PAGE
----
In a recent decision in Castilla v. City of New York, by the United States District Court for the Southern District of New York, the court determined that New York City is not liable for a sexual assault allegedly committed by one of its police detectives.
On February 16, 2008, Oscar Sandino and several other New York City police officers entered the plaintiff’s apartment to execute a search warrant as part of a drug investigation of her then-boyfriend. At some point after entering the apartment, Sandino ordered the plaintiff into a bedroom where he forced her to undress while he watched. He made sexual comments to her and only left when a female officer entered the bedroom. A few hours later, Sandino took the plaintiff in his car to the police station, threatening the plaintiff with the removal of her children if she did not have sex with him. At the precinct, Sandino brought the plaintiff into an interrogation room and asked for an answer to his sexual proposition. Then Sandino touched the plaintiff inappropriately and forced her to perform oral sex on him in a bathroom. Over the next few weeks, Sandino repeatedly called and texted the plaintiff to arrange sexual encounters.
Under federal law, any person that acts with the power of the law who deprives a citizen of his or her rights under the Constitution can be held liable. A municipality, like New York City, can be held liable under the same law as a “person.” However, in order to be liable, the plaintiff needed to demonstrate that a New York City police department policy or custom was the reason behind Sandino’s illegal behavior. For example, she needed to show evidence of a formal department policy or based on widespread practice. In addition, she could show that Sandino was an authorized decision-maker, whose actions could essentially create policy. Finally, the plaintiff could present evidence that New York City failed to properly train or supervise its agents rising to the level of deliberate indifference.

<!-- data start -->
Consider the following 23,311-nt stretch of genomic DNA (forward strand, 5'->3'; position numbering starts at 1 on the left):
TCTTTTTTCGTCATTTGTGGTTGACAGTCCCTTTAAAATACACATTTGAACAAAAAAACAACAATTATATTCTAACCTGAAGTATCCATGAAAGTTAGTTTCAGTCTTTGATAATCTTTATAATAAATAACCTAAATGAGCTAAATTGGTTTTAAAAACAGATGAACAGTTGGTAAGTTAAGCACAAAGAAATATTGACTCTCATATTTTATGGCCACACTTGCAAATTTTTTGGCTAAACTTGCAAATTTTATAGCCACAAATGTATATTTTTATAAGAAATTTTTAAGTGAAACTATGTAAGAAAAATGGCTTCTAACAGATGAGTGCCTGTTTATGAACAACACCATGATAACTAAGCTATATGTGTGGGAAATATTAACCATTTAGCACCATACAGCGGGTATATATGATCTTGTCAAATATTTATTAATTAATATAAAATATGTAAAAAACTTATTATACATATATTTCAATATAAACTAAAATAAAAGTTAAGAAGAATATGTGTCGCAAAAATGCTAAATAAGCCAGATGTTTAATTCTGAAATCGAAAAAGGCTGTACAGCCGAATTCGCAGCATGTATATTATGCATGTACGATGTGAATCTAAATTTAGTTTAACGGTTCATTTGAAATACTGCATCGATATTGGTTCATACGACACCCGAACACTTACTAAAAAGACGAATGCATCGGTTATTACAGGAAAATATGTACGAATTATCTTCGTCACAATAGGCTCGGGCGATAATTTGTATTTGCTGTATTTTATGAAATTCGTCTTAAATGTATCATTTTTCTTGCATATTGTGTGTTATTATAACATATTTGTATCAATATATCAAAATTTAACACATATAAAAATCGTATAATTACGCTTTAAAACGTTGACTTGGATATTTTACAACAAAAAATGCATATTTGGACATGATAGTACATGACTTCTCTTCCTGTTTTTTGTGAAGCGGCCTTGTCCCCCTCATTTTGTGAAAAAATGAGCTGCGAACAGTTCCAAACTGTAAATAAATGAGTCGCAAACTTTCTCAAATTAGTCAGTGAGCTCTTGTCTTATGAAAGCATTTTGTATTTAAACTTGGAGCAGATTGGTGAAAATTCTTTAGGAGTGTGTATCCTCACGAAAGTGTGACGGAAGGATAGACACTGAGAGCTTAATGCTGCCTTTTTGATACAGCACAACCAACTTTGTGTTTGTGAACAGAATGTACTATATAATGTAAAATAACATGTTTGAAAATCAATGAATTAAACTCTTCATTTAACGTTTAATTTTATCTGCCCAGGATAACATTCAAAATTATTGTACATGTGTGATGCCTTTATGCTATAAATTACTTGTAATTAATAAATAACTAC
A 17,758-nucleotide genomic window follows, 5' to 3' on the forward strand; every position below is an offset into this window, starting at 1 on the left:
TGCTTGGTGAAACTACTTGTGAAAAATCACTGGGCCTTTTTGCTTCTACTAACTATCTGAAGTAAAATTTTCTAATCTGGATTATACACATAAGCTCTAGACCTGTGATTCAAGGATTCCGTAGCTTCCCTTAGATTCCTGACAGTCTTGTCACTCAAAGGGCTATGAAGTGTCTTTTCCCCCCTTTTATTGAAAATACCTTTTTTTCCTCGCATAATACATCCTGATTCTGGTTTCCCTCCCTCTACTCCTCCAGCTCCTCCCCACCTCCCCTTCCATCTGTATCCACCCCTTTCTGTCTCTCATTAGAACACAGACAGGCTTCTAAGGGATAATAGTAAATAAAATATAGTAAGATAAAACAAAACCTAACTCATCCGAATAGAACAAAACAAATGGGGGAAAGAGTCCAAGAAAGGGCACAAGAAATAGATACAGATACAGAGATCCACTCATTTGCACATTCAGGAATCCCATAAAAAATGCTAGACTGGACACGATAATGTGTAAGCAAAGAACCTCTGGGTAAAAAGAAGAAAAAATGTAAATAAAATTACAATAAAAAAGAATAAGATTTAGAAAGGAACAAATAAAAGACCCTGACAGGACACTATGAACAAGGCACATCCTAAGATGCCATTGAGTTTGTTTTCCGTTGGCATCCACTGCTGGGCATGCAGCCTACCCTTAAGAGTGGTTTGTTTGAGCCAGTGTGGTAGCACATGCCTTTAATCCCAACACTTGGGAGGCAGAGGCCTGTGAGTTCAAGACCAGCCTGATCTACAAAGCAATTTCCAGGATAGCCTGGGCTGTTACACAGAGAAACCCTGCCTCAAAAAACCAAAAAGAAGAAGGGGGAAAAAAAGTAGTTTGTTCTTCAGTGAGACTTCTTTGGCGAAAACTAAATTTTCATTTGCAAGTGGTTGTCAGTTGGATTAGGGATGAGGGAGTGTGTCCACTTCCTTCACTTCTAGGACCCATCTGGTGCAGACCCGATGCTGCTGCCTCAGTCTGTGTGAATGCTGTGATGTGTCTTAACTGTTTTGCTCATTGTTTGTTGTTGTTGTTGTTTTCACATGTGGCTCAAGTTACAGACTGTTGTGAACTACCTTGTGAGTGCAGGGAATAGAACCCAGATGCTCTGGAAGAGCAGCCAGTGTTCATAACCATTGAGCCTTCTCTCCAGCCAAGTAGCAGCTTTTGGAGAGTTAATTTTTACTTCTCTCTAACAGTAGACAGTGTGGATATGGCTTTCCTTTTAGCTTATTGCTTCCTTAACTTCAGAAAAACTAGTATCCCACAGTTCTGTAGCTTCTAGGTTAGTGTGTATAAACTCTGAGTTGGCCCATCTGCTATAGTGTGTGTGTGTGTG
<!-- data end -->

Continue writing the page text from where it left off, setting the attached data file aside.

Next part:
In this case, the court determined that Sandino was not a policymaker, because he was too low-ranking in the police force to establish policy. Further, New York City was not liable for failing to train Sandino on the proper way to recruit female confidential informant, because the plaintiff could not show that any New York City policymakers were aware of any other violation by a member of the NYPD concerning the recruitment of confidential informants. Finally, the plaintiff could not hold the City liable for failing to properly supervise Sandino, because there was no evidence that any policymakers had notice that Sandino required corrective action or supervision, nor was there any evidence that the NYPD ignored even a single prior act of sexual abuse.
The Castilla case is an excellent illustration of the need for an experienced attorney when bringing a lawsuit. The plaintiff’s attorney in this case failed to develop and discover sufficient evidence to prove her case and, as a result, the plaintiff lost her case.